Experts Beware: Practice What You Preach

Let’s say that there is a particular leadership expert whose work you have admired for many years. You have consumed this person’s content across various mediums and refer to it often for inspiration. Then one day, you find that the person that you so highly revered has actually been accused of abusing his power to sexually exploit women. Despite your initial shock, the women’s claims turn out to be accurate. Would you ever read another word of this leadership expert’s work? How would you view the insights that you previously learned from this person?

Many individuals who adhered to Bill Hybels’ wisdom are currently grappling with these questions. Hybels is the founding pastor of one of the biggest churches in the United States (Willow Creek Community Church), has written numerous books on leadership, advised many notable individuals such as President Bill Clinton and for years hosted a leadership conference that attracted many well known guest speakers and thousands of attendees. Hybels was forced to resign after a series of allegations in which he sexually exploited different women.

Some might be able to separate Hybels’ actions from his work and still find wisdom in his books, sermons and other content. However, I would think the overwhelming majority would never seek out his knowledge in any way again. I am generally leery of any pastor of a mega church and never consumed any of Hybels’ work. However, if I did, I would certainly be one of those individuals to disregard anything he ever said and throw away any remnants of books and other collateral.

Leadership guru or fraud?
Much of my work focuses on communicating key messages related to one’s expertise. The Bill Hybels tragedy is a reminder to me that any great reputation stemming from effective communications can be for naught if there is a significant disconnect between words and actions. I think this is particularly true for spiritual advisers and leadership experts. It just feels so wrong and icky when we see such a gap between what they are advocating for and how they are living.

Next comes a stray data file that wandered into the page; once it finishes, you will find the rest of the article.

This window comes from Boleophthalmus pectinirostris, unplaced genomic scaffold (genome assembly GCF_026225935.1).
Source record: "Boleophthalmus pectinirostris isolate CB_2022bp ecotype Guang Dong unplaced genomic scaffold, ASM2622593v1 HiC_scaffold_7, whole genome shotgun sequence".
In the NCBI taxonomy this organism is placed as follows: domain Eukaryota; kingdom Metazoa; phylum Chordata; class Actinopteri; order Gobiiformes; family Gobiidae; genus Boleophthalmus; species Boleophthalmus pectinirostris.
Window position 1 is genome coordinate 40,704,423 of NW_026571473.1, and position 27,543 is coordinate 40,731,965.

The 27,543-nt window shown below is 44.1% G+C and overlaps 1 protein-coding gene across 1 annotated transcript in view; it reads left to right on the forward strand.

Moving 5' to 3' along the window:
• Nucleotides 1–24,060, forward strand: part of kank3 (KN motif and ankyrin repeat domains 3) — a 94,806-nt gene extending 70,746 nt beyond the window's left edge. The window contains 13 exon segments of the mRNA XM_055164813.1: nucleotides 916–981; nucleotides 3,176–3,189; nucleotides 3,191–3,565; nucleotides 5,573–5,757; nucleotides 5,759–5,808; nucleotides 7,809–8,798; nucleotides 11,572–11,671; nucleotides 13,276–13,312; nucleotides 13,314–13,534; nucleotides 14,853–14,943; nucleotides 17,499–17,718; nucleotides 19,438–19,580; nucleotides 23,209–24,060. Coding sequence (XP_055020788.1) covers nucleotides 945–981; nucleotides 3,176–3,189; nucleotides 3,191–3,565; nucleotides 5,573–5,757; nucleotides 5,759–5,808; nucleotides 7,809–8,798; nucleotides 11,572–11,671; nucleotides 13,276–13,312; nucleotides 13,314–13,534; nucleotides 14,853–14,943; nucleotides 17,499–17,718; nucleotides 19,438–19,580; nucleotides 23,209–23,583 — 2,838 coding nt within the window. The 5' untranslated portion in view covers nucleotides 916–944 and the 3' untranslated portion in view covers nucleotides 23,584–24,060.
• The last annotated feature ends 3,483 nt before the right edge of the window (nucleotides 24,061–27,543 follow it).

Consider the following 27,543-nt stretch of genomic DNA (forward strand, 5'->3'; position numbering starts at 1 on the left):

I have collaborated with many great leadership minds, both in my full-time work at two top-ranking business schools and now as a consultant in which I have worked with some 25 different clients in the higher education / leadership development space. I have learned a great amount from most of these leadership experts. The majority have been a pleasure to work with. But there have been some exceptions. Take for example the individual who used his negotiation skills to manipulate lower-level employees. Or the leadership expert who always seemed be causing drama and stirring up trouble at work to draw attention to him. There have been individuals I have witnessed who have lots to say about ethics, yet they seem to be doing things that don’t personify such behavior in their own actions.

Application for all of us
We all need to be consistent in what we communicate and how we actually live this out. I keep this in mind as it relates to my work. I want to make sure that I am actually disseminating clear messages as someone selling communications expertise. I try to make sure that all my communications – whether it be a public blog post for a media outlet or an email to a colleague – doesn’t include any typos. Surely I make mistakes and when I do come across a typo, it really bothers me. I am not being true to what I want my brand to represent. (Of course there is a huge distinction between human error and major moral failures, but still…..).

We live in a digital communications space in which transparency is expected. Everyone can be a fact checker and reporter, analyzing your work and recording your actions with their smartphones even without your knowledge that this is taking place. You might have done the most amazing research, worked with some of the most interesting organizations and be an amazing communicator. A few bad actions can destroy all of this. Are you practicing what you preach?

This article was written by Kevin Anselmo, the founder of Experiential Communications and the creator of the Research Translation Writing online course